Fans generated more than 20 000 search queries for “Sam Smith” on Tuesday ahead of the the British superstar’s Cape Town performance at the Grand West Casino. Smith ended up cutting his performance short that night due to vocal strain.
Local Game of Thrones superfans were beside themselves on Sunday, searching the internet high and low for the first episode of the American fantasy drama’s eighth season. “Game of Thrones, season 8, episode 1” generated more than 100 000 queries on Google Search on the weekend.
As the festivities kicked off in California with headliners such as Childish Gambino and Ariana Grande, South Africans generated more than 2 000 search queries for “Coachella” on Saturday.
South Africans generated more than 5 000 search queries for “Wendy Williams” on Friday as it emerged that the American talk show host had filed for divorce from her husband Kevin Hunter after 21 years of marriage. Hunter has long been rumored to have been cheating on Williams, which reportedly finally led to the divorce.
Search trends information is gleaned from data collated by Google based on what South Africans have been searching for and asking Google. Google processes more than 40 000 search queries every second. This translates to more than a billion searches per day and 1.2 trillion searches per year worldwide. Live Google search trends data is available at https://www.google.co.za/trends/hottrends#pn=p40
5G smartphones to hit 5M sales in 2019
According to the latest research from Strategy Analytics, global smartphone shipments will reach a modest 5 million units in 2019. Early 5G smartphone models will be expensive and available in limited volumes. Samsung, LG and Huawei will be the early 5G smartphone leaders this year, followed by Apple next year.
Ken Hyers, Director at Strategy Analytics, said, “We forecast global 5G smartphone shipments will reach a modest 5 million units in 2019. Less than 1 percent of all smartphones shipped worldwide will be 5G-enabled this year. Global 5G smartphone shipments are tiny for now, due to expensive device pricing, component bottlenecks, and restricted availability of active 5G networks.”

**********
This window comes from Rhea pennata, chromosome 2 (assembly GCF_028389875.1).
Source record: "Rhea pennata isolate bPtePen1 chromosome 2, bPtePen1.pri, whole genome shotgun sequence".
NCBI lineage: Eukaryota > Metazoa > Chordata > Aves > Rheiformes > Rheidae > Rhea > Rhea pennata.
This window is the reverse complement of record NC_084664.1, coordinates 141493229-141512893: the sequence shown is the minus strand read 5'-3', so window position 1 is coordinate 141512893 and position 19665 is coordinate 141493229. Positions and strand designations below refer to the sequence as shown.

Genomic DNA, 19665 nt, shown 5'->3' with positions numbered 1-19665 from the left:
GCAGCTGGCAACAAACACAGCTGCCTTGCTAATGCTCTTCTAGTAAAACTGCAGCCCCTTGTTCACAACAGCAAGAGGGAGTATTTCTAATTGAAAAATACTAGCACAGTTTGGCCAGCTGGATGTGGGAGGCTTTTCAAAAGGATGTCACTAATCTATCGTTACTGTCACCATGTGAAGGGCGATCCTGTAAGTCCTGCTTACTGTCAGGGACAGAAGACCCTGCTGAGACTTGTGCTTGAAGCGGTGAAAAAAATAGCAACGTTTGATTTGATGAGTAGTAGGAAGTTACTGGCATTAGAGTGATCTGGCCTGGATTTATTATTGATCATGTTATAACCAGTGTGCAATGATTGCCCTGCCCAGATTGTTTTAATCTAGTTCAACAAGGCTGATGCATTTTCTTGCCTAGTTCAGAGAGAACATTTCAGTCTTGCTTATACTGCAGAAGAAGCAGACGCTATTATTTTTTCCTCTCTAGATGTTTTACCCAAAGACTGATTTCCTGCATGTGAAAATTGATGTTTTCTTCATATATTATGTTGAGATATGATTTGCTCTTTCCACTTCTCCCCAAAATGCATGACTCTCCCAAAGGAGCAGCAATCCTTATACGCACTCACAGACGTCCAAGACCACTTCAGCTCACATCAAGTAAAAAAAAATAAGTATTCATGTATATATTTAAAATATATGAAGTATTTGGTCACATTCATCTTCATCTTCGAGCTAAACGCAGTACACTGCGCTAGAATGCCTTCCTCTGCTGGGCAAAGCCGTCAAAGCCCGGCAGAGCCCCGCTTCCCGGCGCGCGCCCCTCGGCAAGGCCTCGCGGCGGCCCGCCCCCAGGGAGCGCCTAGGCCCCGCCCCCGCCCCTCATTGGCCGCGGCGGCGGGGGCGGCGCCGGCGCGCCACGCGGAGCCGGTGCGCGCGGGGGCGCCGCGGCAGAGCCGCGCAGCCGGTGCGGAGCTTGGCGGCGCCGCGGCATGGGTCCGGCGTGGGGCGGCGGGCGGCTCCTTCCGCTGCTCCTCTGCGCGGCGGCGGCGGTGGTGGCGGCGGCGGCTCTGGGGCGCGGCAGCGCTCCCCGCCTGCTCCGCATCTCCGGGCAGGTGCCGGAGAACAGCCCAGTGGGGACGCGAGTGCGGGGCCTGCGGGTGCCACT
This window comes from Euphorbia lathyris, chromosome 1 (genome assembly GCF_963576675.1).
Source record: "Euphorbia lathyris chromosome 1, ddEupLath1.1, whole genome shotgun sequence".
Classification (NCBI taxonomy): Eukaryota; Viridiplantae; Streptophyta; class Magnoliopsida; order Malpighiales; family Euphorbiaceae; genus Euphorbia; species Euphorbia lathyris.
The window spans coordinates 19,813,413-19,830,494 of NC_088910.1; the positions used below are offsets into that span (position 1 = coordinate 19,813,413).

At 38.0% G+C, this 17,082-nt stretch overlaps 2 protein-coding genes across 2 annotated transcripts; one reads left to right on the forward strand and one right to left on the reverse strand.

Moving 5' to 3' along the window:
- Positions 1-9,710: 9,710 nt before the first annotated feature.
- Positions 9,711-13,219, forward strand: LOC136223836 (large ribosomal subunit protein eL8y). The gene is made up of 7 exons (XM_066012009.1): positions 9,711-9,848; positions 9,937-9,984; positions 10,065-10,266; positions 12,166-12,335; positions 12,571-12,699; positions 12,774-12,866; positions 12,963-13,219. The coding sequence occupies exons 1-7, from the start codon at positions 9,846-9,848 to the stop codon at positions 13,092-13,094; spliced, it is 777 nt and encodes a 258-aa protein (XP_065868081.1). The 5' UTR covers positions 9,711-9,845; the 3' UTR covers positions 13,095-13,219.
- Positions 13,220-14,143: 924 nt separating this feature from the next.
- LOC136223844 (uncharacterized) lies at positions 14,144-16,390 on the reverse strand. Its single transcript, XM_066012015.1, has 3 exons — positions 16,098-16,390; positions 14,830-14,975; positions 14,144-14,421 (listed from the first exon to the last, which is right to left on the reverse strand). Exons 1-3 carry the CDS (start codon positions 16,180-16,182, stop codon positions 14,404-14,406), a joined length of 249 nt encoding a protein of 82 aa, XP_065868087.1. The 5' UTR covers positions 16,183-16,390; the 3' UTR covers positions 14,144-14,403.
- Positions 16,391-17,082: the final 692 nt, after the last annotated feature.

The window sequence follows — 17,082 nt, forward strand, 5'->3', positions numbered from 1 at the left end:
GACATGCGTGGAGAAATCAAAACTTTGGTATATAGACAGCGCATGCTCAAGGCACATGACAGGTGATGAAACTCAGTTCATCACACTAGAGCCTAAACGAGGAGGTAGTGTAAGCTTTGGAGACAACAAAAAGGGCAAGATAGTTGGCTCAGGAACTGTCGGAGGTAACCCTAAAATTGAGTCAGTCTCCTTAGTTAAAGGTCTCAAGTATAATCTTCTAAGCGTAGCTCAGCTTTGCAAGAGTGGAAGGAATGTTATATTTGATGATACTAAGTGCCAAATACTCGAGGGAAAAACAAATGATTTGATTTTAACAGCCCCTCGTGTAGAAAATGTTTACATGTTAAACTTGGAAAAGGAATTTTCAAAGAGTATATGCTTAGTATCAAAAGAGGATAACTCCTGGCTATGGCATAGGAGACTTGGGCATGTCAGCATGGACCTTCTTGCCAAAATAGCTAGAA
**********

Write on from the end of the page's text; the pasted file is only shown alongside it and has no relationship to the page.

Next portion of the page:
Ville Petteri-Ukonaho, senior analyst at Strategy Analytics, added, “Samsung will be the early 5G smartphone leader in the first half of 2019, due to initial launches across South Korea and the United States. We predict LG, Huawei, Xiaomi, Motorola and others will follow later in the year, followed by Apple iPhone with its first 5G model during the second half of 2020. The iPhone looks set to be at least a year behind Samsung in the 5G smartphone race and Apple must be careful not to fall too far behind.”
Neil Mawston, executive director at Strategy Analytics, added, “The short-term outlook for 5G smartphones is weak, but the long-term opportunity remains huge. We forecast 1 billion 5G smartphones to ship worldwide per year by 2025. The introduction of 5G networks, by carriers like Verizon or China Mobile, opens up high-speed, ultra-low-latency services such as 8K video, streaming games, and augmented reality for business. The next big question for the mobile industry is how much extra consumers are really willing to pay, if anything, for those emerging 5G smartphones and services.”
Strategy Analytics provides a snapshot analyses for the outlook for 5G smartphone market in this Insight report: 5G Smartphones : From Zero to a Billion
Strategy Analytics provides a deep-dive into the air-interface technologies that will power phones through 2024 across 88 countries here: Global Handset Sales Forecast by 88 Countries and 19 Technologies : 2003 to 2024